Engineering Biology: The Ladder of Computational Sophistication

Jacob Oppenheim, PhD

Jacob Oppenheim, PhD

March 15, 2023

We don’t know what the hard problems are going to be.

Most of us were trained as academic scientists in a culture of finding winding paths through the dark forest of the unknown. Today, we are much closer to engineers — using data and computation to industrialize the production of knowledge. Biology presents an endless series of learning and inference problems for us to solve. In practice, especially in industry, we should not be solving them. Some problems are of basic scientific interest, but so far from therapeutics and/or technology development as to be irrelevant. Others are infeasible due to the difficulty of collecting enough data given our practical constraints.

Utility and feasibility are a good starting point for defining what computational problems to solve, but still not enough. We can only pick the right problems by working directly with scientists and experts. Just as building product requires user-centric design, so does good data science require user-focused solutions. Why is this?

Analog Science is effective — your coworkers are smart. Humans are good at solving many of complex computational problems through scientific intuition, reasoning, and complex heuristics. Rather, they are data limited. Serving data to experts in natural, intuitive tools that enable exploration can accelerate and debias their reasoning. Frequently it may help to automate the calculation of expert-defined heuristics or apply them more expansively across data to help a scientist see the breadth of possibilities, rather than trying to immediately learn a new one de novo.

For example, in small molecule drug development, medicinal chemists don’t need to be told what to make, but are empowered by tools that elaborate the diversity of possibilities The most useful tools in ML/AI chemistry enable the exploration of molecular space at a greater scale, augmented by some simple heuristic predictions, helping to debias the chemist. Notably this is NOT algorithmic design of molecules, wherein lie a graveyard of partial solutions.

Data are limited — we cannot generate or acquire enough data to solve the problem computationally. This is all too common in biology, where the relevant set of experiments touches only a small corner of the data needed to build an effective model. This doesn’t stop people from attempting to build ML models that will be, by definition, overconfident and underpowered. In short, a dangerous waste of time. It is better to give people all the information they need and pause there. If computation is needed, data generation should be planned carefully and will, by necessity, include experimentation with a wider lens of parameters than a biologist or chemist would typically consider, a topic I’d like to return to in the future.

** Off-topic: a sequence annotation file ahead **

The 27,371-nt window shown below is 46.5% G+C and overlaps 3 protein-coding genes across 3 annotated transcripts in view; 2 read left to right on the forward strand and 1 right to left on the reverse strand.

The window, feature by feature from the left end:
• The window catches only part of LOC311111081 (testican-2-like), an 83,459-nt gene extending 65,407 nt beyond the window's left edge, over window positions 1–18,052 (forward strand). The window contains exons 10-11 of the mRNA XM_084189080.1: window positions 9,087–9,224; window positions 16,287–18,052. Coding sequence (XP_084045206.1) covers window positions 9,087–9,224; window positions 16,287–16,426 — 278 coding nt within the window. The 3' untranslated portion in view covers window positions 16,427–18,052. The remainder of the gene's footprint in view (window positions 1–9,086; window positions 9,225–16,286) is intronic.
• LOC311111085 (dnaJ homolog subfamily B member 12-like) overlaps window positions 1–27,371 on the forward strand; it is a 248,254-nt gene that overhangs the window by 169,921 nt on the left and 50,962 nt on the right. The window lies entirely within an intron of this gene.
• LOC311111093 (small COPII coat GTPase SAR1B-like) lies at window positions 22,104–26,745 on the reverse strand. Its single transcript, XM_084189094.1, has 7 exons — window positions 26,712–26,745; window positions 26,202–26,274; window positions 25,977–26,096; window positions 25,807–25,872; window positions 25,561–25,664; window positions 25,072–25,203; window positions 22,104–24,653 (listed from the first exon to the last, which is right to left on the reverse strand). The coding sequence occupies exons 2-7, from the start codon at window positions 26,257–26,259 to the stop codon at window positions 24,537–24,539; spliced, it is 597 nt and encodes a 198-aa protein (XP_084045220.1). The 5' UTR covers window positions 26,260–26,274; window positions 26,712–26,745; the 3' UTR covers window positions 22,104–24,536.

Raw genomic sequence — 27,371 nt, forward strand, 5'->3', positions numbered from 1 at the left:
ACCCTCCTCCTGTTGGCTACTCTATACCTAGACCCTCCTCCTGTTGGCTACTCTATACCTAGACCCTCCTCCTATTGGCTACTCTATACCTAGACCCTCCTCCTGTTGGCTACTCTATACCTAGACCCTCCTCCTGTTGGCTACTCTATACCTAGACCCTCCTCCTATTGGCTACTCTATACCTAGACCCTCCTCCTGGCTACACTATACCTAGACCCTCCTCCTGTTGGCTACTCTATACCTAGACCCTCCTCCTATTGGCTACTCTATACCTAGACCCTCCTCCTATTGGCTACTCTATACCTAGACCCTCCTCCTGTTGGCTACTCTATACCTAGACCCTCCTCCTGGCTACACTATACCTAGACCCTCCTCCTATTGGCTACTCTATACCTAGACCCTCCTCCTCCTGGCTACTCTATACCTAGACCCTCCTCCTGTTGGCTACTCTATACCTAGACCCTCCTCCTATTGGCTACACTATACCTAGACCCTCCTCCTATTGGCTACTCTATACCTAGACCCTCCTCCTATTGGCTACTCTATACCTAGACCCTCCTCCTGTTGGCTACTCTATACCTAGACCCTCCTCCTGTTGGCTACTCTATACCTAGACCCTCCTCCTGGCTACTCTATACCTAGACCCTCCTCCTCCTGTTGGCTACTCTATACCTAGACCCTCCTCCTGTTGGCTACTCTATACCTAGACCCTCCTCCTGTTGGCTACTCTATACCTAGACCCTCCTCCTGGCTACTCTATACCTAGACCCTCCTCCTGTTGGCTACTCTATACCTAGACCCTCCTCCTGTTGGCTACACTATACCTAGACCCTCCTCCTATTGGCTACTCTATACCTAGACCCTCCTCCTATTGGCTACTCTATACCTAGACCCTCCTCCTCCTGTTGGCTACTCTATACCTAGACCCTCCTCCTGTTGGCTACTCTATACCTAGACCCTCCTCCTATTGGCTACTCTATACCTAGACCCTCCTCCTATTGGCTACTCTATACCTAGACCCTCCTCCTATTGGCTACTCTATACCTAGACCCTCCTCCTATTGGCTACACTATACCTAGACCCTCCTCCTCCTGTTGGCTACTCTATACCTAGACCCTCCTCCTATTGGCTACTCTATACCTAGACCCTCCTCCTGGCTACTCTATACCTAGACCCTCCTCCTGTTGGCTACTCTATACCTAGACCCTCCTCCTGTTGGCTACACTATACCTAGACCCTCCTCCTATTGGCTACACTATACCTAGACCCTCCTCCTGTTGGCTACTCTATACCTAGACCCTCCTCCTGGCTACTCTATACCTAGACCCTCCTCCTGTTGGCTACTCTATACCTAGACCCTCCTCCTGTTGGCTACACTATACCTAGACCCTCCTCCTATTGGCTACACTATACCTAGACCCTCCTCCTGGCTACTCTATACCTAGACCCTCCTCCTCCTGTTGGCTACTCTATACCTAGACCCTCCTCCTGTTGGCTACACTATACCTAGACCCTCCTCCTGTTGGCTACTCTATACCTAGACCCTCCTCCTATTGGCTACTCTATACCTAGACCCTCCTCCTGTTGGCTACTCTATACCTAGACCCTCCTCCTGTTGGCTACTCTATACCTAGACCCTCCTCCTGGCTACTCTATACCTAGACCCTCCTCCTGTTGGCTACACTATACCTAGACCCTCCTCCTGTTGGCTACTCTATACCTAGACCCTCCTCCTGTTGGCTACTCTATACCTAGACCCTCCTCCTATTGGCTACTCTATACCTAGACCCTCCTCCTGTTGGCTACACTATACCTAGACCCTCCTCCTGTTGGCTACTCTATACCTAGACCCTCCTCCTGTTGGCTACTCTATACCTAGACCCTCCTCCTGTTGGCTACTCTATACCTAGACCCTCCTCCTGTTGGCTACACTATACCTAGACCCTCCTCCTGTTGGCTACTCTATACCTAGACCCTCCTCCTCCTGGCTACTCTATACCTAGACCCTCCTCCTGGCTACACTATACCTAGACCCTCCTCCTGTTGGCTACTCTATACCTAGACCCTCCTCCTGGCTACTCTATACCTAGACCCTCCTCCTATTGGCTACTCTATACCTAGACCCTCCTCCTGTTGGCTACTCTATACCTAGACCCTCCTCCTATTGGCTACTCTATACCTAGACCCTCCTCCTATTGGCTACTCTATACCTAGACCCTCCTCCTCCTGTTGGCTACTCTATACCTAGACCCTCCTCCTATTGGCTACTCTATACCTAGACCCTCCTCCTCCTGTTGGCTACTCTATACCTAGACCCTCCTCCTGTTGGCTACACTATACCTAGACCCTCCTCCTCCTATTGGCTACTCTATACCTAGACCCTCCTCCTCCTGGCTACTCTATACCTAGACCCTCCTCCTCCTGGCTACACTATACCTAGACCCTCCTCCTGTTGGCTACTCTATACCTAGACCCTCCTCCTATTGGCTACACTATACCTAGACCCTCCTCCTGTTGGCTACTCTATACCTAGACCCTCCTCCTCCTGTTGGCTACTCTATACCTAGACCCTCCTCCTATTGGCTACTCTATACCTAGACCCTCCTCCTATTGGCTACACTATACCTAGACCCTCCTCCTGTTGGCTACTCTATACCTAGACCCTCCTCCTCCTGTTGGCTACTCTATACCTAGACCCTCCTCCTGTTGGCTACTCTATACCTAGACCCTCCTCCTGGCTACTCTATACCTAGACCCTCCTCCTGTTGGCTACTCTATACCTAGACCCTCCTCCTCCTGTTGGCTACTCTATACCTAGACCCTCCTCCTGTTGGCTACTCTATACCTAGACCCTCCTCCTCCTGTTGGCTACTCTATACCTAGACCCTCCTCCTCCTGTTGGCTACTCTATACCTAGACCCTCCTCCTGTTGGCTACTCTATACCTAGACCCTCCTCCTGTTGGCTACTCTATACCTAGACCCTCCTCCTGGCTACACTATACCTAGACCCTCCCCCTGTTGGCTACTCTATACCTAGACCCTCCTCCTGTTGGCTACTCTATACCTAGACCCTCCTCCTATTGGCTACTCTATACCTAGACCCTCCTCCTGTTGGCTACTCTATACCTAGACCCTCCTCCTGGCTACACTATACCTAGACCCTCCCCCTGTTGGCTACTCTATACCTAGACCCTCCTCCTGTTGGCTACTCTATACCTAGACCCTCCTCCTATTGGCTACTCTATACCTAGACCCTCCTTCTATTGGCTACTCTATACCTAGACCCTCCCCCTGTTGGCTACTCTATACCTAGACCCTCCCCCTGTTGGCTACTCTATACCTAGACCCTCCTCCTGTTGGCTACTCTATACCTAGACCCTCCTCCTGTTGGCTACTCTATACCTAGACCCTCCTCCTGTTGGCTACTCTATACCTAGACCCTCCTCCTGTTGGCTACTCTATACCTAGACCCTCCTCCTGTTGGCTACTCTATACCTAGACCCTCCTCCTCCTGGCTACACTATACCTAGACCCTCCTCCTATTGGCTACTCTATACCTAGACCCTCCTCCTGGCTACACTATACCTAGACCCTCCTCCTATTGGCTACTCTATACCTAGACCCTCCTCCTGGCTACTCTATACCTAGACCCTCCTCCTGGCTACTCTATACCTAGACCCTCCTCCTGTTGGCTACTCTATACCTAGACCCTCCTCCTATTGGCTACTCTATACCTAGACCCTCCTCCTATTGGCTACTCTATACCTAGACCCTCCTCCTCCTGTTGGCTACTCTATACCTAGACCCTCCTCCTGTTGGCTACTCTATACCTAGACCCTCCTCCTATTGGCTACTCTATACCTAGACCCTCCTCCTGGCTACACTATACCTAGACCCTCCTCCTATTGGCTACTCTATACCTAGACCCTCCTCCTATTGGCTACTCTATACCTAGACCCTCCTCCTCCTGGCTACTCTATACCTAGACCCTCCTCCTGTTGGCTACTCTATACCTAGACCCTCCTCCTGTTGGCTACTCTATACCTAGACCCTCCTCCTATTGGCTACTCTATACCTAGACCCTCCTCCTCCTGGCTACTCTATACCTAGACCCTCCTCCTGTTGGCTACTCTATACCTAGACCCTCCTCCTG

We have the wrong data — The information we can collect cannot solve the problem at hand computationally. There are many examples where we can collect correlates or signals of underlying trends we’d like to model, but we lack sufficient samples of the true outcome of interest to learn computationally. In these cases, it is better to give information and aid in analog reasoning and heuristic creation.

A classic example here is clinical trial recruitment. Large insurance claims databases are sold by numerous third parties, capturing a large share of the medical and pharmaceutical transactions across the US. This allows us to understand epidemiology, market sizes and trends, patient trajectories and volumes, and so on. In theory, this seems like a perfect way to identify doctors and hospitals for running clinical trials. In practice, the opposite is true — doctors that run lots of trials aren’t well represented in claims databases, because they are primarily researchers. Trial sites tend to be specialty clinics not well connected to and annotated with hospital systems in databases, except at such a high level as to be meaningless (eg MGH Brigham in MA). Computation here is solving the wrong problem — the underlying claims data can guide clinical trial designers in discussions with sites and CROs, but cannot pick the sites for them.